News / Winnipeg

New Winnipeg comic festival celebrates creators in the Prairies

New this year, the Prairie Comics Festival is a free to attend one-day festival celebrating the best in original comics creation in the prairies.

The festival is free to attend.

Handout

The festival is free to attend.

A new one-day comic festival celebrating the art and literacy of the medium will feature a juried selection of 30 prairie-based creators at the Millennium Library this weekend.

Organizer of the Prairie Comic Festival Hope Nicholson, said it’s “for fans who want to be able to access content by creators in the prairies,” who she believes are “overlooked” compared to peers elsewhere like Vancouver and Toronto.

“Also it’s for the artists themselves to get together, talk to eachother, learn about new methods, socialize and network,” she said.

The selection of those artists and creators was done by Nicholson and a small jury, and focussed on finding original work characteristic of the Prairie comic scene, which she said isn’t like the mainstream comic world people are seeing hit the silver screen en-masse.

“I’m seeing a rise in young adult and academic audience comics here,” Nicholson said.

For one of the exhibitors, Autumn Crossman-Serb, the event bridges a gap she feels larger comic expos and other art festivals fail to address.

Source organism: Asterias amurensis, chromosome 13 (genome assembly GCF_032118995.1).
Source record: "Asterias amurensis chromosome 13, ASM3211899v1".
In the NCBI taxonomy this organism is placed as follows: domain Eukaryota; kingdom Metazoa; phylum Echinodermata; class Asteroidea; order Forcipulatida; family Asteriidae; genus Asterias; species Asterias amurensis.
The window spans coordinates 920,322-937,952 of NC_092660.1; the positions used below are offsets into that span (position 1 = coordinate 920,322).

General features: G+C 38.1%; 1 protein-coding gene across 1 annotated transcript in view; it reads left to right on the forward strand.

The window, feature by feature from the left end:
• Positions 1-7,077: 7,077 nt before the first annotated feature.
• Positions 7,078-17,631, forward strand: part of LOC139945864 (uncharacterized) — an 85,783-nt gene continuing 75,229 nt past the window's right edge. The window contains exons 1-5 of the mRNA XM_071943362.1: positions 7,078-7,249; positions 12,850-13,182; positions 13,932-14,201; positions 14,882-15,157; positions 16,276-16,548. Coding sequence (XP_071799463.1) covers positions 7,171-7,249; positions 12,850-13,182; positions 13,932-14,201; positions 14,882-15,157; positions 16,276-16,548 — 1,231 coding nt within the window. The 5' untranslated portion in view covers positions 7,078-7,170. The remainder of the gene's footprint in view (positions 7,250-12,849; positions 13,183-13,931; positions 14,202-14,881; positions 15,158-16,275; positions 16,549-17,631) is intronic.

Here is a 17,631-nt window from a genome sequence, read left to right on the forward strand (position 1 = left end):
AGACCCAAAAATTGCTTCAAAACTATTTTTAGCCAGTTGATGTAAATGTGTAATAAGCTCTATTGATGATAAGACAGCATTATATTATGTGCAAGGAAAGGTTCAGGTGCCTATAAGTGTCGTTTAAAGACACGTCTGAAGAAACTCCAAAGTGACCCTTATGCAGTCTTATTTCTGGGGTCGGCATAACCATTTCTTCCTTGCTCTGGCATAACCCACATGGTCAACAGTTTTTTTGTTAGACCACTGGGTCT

“I’ve wished for something like this for a long time,” said the writer and artist who creates fantasy and fairy-tale comics. “The convention scene is generally geared more towards superhero comics… this new Prairie Comics Festival is going to make it easier for people like me to get together.”

Another exhibitor, Winnipeg artist Nyco Rudolph, said the event is a “perfect springboard.”

He’s been illustrating professionally for about eight years, but is just finishing up work on his first comic project recently.

“For someone like me getting his feet wet in this world, just looking to network and meet other local creatives and see some of the talent around here, this is great,” he said.

Nicholson said the biggest thing is “these are comics and stories you won’t be able to find in many stores” and creators who aren’t big-time, necessarily, but are “your neighbours and friends.”

The festival will feature a market where those artists and other writers, craft-makers and publishers can interact with fans, promote and sell their material—from print comics and graphic novels, to zines and cartoons.

It will also stage several panels on subjects like educational comics, zines and anthologies, and webcomics 101.

The first ever Prairie Comics Festival is free to attend Saturday July 30 at the Millennium Library from 10:30 a.m. to 5 p.m., and will be followed by a mixer at the Elephant and Castle on St Mary Avenue at 7 p.m. 

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